Previewing No. 6 men’s lacrosse’s road to the ACC Championship

Cavaliers enter the ACC Tournament as the top seed


Virginia has plenty of difference makers on the team but will need each one of them to step up to win the ACC Tournament. 

Courtesy Virginia Athletics

The No. 6 Virginia men’s lacrosse team will play in the ACC Tournament this weekend. The Cavaliers are the top seed and will start off play in the semifinal game Saturday in Chapel Hill, N.C. 

Virginia (11-3, 3-1 ACC) enters the tournament in good form, winning nine of its last 10 games. With an excellent combination of experience, youth and star power, the Cavaliers will look to prove their legitimacy against the ACC’s elite.

As the No. 1 seed, the Cavaliers will play the winner of No. 4 Syracuse and No. 5 North Carolina — who face off Thursday — in the semifinals. If Virginia wins Saturday, the team will face either No. 2 Duke or No. 3 Notre Dame in the ACC finals.

Let’s take a deeper look at the teams Virginia might face on its road to a seventh conference tournament championship.

No. 5 seed North Carolina (7-6, 1-3 ACC)

North Carolina has had its fair share of struggles this season, including finishing the regular season on a three-game losing streak. 

That said, the Tar Heels’ trio of ACC losses were by a combined margin of just six goals. Moreover, North Carolina impressed with a statement victory over Duke — the third-ranked team in the whole country — in late March.

The Tar Heels have a tendency of keeping games close, even against more talented teams, which means they are always an upset threat. 

Key Player:

Senior attackman Timmy Kelly has been a pivotal player for North Carolina all season, leading the team with 20 goals. While Kelly has struggled at times against strong defensive teams, if the Tar Heels’ chief playmaker gets hot at the right time, North Carolina could string together a few wins in the tournament. 

How to Beat Them:

It’s no secret that North Carolina isn’t the most dynamic team on offense. The Tar Heels have never scored more than 10 goals in conference play this season, while the Cavaliers have done so three times. If Virginia controls the tempo of the game and pushes the pace, North Carolina will have a hard time keeping up.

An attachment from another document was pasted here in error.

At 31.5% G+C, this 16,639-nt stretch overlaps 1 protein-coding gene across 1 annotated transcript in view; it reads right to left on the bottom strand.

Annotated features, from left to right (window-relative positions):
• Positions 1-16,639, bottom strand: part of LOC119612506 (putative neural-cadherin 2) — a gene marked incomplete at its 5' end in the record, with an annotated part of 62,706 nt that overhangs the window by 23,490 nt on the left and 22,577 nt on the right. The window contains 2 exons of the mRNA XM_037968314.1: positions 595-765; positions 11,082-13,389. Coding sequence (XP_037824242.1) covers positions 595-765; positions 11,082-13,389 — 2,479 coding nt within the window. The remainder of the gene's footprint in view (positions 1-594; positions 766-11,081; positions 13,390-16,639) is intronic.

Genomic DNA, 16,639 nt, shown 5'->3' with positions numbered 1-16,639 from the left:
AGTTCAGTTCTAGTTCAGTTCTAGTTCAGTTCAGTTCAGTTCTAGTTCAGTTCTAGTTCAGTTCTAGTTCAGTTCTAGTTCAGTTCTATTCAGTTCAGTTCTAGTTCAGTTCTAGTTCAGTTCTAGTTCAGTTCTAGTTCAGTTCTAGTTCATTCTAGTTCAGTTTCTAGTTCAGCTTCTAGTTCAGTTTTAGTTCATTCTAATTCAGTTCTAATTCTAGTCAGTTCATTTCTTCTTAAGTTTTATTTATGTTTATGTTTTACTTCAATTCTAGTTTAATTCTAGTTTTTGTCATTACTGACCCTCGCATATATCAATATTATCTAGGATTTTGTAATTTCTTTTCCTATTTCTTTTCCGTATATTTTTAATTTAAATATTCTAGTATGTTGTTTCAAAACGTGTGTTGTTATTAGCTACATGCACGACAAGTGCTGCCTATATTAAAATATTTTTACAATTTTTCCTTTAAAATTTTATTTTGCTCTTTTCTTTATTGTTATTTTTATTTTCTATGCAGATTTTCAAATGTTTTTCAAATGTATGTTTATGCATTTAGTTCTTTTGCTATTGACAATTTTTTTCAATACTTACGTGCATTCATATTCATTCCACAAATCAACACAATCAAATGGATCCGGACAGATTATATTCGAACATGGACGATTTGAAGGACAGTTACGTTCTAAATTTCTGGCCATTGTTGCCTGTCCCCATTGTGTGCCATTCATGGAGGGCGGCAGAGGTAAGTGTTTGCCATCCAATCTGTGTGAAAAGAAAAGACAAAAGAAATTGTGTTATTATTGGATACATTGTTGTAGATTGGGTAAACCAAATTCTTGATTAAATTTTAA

No. 4 seed Syracuse (9-3, 2-2 ACC)

While Syracuse may be the No. 4 seed in the upcoming ACC Tournament, the Orange are unlucky to be seeded so low, considering they share the same conference record as Duke and Notre Dame. 

On offense, Syracuse is a highly accurate shooting team, leading the ACC with 26.5 shots on goal per game, while also scoring 12 goals per game — second only to Virginia. Led by senior attackmen Bradley Voigt and Nate Solomon, the Orange want to push the pace and take a lot of shots, which could be lethal if they convert at a high rate.

Defensively, Syracuse has allowed just 107 goals — least in the ACC — all season thanks to a combination of strong defending and excellent goalkeeping.

Key Player:

Junior goalkeeper Drake Porter has been excellent in cage for the Orange this season. He leads the conference with 12.36 saves per game and can single-handedly stop the opposing team’s attack. If Porter is playing phenomenally, Syracuse can beat any team in the conference.

How to Beat Them:

Virginia has struggled at times with shooting accuracy and against a good defensive team like Syracuse, bad shots could be fatal. If Virginia meets Syracuse, the Cavaliers will need junior attackman Michael Kraus and sophomore attackman Ian Laviano to be clinical on offense and not waste any scoring opportunities.